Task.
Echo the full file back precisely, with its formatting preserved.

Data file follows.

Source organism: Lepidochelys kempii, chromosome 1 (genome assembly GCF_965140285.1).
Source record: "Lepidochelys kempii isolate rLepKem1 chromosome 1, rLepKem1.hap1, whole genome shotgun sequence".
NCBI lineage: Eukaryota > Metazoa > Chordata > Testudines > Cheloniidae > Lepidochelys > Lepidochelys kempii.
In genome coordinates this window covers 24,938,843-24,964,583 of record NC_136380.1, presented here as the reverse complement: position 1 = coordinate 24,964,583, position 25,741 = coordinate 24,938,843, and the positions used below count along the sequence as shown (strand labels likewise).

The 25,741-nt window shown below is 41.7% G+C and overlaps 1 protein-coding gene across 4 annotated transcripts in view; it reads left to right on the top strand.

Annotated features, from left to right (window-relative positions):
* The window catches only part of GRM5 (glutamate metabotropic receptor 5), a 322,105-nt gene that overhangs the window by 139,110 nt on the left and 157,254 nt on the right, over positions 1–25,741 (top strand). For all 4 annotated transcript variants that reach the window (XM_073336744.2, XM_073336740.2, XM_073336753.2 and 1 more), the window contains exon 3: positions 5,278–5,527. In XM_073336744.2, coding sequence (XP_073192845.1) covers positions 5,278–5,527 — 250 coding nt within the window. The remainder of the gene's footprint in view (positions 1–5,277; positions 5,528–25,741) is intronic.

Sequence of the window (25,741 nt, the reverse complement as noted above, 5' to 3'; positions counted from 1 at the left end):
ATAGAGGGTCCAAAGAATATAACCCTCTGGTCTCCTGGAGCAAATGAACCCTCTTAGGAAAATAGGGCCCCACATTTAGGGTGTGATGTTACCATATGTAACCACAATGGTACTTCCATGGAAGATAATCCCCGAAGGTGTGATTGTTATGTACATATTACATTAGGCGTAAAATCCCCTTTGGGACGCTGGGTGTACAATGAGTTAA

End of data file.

Source organism: Lepidochelys kempii, chromosome 1 (genome assembly GCF_965140285.1).
Source record: "Lepidochelys kempii isolate rLepKem1 chromosome 1, rLepKem1.hap1, whole genome shotgun sequence".
NCBI lineage: Eukaryota > Metazoa > Chordata > Testudines > Cheloniidae > Lepidochelys > Lepidochelys kempii.
In genome coordinates this window covers 24,938,843-24,964,583 of record NC_136380.1, presented here as the reverse complement: position 1 = coordinate 24,964,583, position 25,741 = coordinate 24,938,843, and the positions used below count along the sequence as shown (strand labels likewise).

The 25,741-nt window shown below is 41.7% G+C and overlaps 1 protein-coding gene across 4 annotated transcripts in view; it reads left to right on the top strand.

Annotated features, from left to right (window-relative positions):
* The window catches only part of GRM5 (glutamate metabotropic receptor 5), a 322,105-nt gene that overhangs the window by 139,110 nt on the left and 157,254 nt on the right, over positions 1–25,741 (top strand). For all 4 annotated transcript variants that reach the window (XM_073336744.2, XM_073336740.2, XM_073336753.2 and 1 more), the window contains exon 3: positions 5,278–5,527. In XM_073336744.2, coding sequence (XP_073192845.1) covers positions 5,278–5,527 — 250 coding nt within the window. The remainder of the gene's footprint in view (positions 1–5,277; positions 5,528–25,741) is intronic.

Sequence of the window (25,741 nt, the reverse complement as noted above, 5' to 3'; positions counted from 1 at the left end):
ATAGAGGGTCCAAAGAATATAACCCTCTGGTCTCCTGGAGCAAATGAACCCTCTTAGGAAAATAGGGCCCCACATTTAGGGTGTGATGTTACCATATGTAACCACAATGGTACTTCCATGGAAGATAATCCCCGAAGGTGTGATTGTTATGTACATATTACATTAGGCGTAAAATCCCCTTTGGGACGCTGGGTGTACAATGAGTTAA